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The Encyclopedia of Oklahoma History and Culture

Daniel N. McIntosh
(647, Mrs. G. W. Grayson Collection, OHS).


Daniel Newnan McIntosh, a political and military leader of the Creek Nation, was born on September 20, 1822, at Indian Springs, Georgia. A son of William McIntosh, the mixed blood chief of the Lower Creeks, Daniel McIntosh immigrated to Indian Territory in 1830 where, as an adult, he established a farm near Fame in present McIntosh County, Oklahoma. McIntosh was an active politician serving as a member of the Creek Nation's House of Warriors and Supreme Court. On the eve of the Civil War he was a leading Creek proponent of the Southern cause. In 1861 he, along with his older half brother Chilly McIntosh, signed the Creek treaty of alliance with the Confederate States of America.

As a colonel in 1861 McIntosh organized and took command of the First Regiment of Creek Mounted Volunteers. In 1864 his regiment, which included eight members of the McIntosh family, became part of the First Indian Cavalry Brigade under Brig. Gen. Stand Watie. McIntosh led his men in engagements such as Round Mountain, Pea Ridge, Fort Wayne, First Cabin Creek, and Honey Springs. Upon the war's conclusion he represented the Southern Creek faction at peace negotiations in Fort Smith, Arkansas, and Washington, D.C. McIntosh remained active in tribal affairs until his death on April 10, 1895.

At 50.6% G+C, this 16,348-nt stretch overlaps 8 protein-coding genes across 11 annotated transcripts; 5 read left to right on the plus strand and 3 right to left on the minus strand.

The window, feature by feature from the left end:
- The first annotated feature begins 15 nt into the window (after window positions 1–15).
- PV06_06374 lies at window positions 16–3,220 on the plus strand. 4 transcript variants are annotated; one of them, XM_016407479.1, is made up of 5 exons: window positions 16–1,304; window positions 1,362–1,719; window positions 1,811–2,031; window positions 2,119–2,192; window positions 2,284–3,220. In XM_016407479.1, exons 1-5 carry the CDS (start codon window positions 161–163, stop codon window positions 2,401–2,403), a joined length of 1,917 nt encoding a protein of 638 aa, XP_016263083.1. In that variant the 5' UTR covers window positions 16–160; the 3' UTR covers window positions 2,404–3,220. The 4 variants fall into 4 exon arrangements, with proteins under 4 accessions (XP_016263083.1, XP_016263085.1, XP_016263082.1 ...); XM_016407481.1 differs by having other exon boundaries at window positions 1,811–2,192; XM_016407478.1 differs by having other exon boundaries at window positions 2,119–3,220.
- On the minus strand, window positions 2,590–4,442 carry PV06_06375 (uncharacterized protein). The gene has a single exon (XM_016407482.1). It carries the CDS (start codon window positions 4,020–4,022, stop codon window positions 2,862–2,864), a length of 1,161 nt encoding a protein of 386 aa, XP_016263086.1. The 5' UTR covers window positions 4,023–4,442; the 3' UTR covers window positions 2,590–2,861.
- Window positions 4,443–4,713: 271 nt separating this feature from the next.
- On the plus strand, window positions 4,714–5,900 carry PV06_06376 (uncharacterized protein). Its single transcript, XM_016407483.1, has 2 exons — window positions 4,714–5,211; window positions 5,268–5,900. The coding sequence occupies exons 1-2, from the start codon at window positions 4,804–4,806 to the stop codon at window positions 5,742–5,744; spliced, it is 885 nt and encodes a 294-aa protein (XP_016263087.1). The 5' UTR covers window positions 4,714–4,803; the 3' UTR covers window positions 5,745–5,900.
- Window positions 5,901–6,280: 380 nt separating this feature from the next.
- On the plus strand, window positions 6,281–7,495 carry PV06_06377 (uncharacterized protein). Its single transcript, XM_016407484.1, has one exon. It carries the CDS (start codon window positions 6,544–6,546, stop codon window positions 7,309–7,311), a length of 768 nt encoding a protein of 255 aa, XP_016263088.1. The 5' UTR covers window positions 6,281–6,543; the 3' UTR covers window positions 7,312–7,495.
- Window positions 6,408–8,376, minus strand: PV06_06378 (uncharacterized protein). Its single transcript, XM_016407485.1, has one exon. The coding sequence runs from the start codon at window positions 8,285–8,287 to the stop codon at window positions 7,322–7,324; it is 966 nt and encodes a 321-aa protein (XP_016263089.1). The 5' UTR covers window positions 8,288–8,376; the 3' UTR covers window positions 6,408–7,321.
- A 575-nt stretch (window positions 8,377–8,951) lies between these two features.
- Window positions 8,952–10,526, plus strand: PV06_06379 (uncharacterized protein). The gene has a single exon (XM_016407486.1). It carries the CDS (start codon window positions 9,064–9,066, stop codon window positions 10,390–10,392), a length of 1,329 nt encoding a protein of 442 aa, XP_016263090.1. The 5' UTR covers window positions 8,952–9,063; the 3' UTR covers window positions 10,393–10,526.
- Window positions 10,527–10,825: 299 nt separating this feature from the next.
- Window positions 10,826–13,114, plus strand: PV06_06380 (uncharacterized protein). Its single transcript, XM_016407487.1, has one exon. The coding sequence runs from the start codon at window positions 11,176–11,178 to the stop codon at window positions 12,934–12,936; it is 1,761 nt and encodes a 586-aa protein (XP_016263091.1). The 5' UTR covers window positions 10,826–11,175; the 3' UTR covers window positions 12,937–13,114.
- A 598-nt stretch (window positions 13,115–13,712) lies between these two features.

Jon D. May

See Also



Angie Debo, The Road to Disappearance: A History of the Creek Indians (Norman: University of Oklahoma Press, 1941).

John Bartlett Meserve, "The MacIntoshes," The Chronicles of Oklahoma 10 (September 1932).

Jessie Randolph Moore, "The Five Great Indian Nations," The Chronicles of Oklahoma 29 (Fall 1951).

Joseph B. Thoburn and Muriel H. Wright, Oklahoma: A History of the State and Its People, Vol. 1 (New York: Lewis Historical Publishing Co., 1929).


The following (as per The Chicago Manual of Style, 17th edition) is the preferred citation for articles:
Jon D. May, “McIntosh, Daniel Newnan,” The Encyclopedia of Oklahoma History and Culture, https://www.okhistory.org/publications/enc/entry?entry=MC030.

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